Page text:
For Glamour, by Jessica Militare.
Breast cancer is incredibly common in America: One in eight U.S. women will be diagnosed with breast cancer in her lifetime. With those scary facts, it’s so important to get to know your own body, your breasts, and what to look out for when it comes to early warning signs of breast cancer so you can be informed when you talk to your doctor. That is why one Facebook user is trying to help other women get in the know — with a photo of lemons that’s been shared more than 22,000 times.
Hoping to get the word out about breast cancer awareness, survivor Erin Chieze posted the photo below and opened up about her breast cancer story. The thorough graphic, which comes from the Worldwide Breast Cancer organization’s Know Your Lemons campaign, offers an easy-to-visualize guide to the physical signs and symptoms men and women should be aware of when doing a self-exam. The image reminds us that knowledge of signs should go beyond just the presence or absence of a lump.
“The image reminds us that knowledge of signs should go beyond just the presence or absence of a lump.”
”In December of 2015 when I saw an indentation that looked like one of those pictures, I instantly knew I had breast cancer,” Chieze wrote. “I tried to feel for a tumor, but my tumor was nonpalpable. I was diagnosed with breast cancer five days later, and with stage 4 the following month,” she explained. “I knew what breast cancer was. I knew all about self-exams, but a picture of what to look for keyed me into knowing I had a terminal disease.”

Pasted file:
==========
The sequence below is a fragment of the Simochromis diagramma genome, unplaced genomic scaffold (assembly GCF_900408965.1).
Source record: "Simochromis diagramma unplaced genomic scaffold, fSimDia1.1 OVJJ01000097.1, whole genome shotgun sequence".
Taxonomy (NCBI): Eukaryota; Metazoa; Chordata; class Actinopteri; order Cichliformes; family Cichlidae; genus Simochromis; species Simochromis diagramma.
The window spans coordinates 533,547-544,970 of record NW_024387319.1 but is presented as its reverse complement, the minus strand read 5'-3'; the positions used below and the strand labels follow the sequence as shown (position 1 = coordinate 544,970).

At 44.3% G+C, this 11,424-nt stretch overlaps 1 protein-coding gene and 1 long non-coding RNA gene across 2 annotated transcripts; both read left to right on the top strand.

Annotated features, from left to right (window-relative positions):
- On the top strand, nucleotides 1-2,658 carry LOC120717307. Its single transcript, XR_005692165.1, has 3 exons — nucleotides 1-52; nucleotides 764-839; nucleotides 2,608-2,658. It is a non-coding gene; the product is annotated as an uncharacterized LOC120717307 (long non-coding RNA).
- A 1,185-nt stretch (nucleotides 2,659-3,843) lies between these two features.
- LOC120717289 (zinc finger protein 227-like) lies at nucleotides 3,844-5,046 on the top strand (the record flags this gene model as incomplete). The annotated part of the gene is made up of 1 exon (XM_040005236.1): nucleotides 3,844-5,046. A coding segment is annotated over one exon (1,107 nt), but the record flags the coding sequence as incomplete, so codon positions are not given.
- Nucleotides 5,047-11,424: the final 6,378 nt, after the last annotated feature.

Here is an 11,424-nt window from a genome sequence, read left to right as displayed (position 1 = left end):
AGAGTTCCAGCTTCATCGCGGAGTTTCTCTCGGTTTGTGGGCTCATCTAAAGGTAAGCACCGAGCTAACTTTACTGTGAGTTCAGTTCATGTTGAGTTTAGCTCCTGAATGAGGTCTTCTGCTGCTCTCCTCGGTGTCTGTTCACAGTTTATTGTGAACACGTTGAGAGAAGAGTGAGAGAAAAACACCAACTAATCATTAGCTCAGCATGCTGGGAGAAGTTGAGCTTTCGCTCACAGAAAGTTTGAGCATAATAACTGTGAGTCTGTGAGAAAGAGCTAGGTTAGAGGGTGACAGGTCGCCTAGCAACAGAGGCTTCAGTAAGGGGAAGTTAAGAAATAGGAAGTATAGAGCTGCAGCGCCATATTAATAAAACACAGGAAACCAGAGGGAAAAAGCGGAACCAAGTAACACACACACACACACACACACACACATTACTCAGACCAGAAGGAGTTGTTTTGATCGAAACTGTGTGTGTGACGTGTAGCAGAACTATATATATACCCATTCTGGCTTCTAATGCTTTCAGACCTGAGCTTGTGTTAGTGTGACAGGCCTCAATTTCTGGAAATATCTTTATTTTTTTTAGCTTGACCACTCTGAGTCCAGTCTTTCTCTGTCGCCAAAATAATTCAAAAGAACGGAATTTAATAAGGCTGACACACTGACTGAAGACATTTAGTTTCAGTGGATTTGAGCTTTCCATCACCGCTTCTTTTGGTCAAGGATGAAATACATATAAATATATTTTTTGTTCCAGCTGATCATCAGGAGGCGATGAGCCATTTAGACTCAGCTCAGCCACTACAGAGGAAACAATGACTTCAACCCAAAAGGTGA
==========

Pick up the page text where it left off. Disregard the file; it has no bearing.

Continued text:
Chieze, a 38-year-old mom and nursing student, stressed that people need helpful information about breast cancer and called for an end to trivializing awareness through overly simplified social media campaigns. (The trend of women sending each other heart emojis as a reminder to get their annual breast exams triggered her initial post.) She underscored the importance of going beyond hearts and ribbons and knowing exactly what to look for.
“We need to give REAL information,” Chieze continued. “Without having seen [this] picture randomly, I wouldn’t have known what to look for. Do us a favor, stop playing games...and start truly helping people. Metastatic breast cancer treatment research and real awareness.”
The post received hundreds of comments: Some agreed with Chieze but others defended the heart sharing as a method of remembering to perform monthly exams.
Chieze told Bustle: “I just wanted to write a note to my friends and family, hoping to provide a visual tool similar to what I saw, that just might help someone else. But now knowing that this may reach a much larger audience, I feel grateful that maybe just one person out there will see it, get to their doctor, and have the chance of much greater outcomes.”
In July breast cancer survivor Claire Warner shared a photo on Facebook of a subtle symptom on her breast — skin dimpling — which garnered a lot of shares and attention. For all the negativity that social media can bring, these women’s posts show the power of the mantra “Sharing is caring” and that stories like these are vital.
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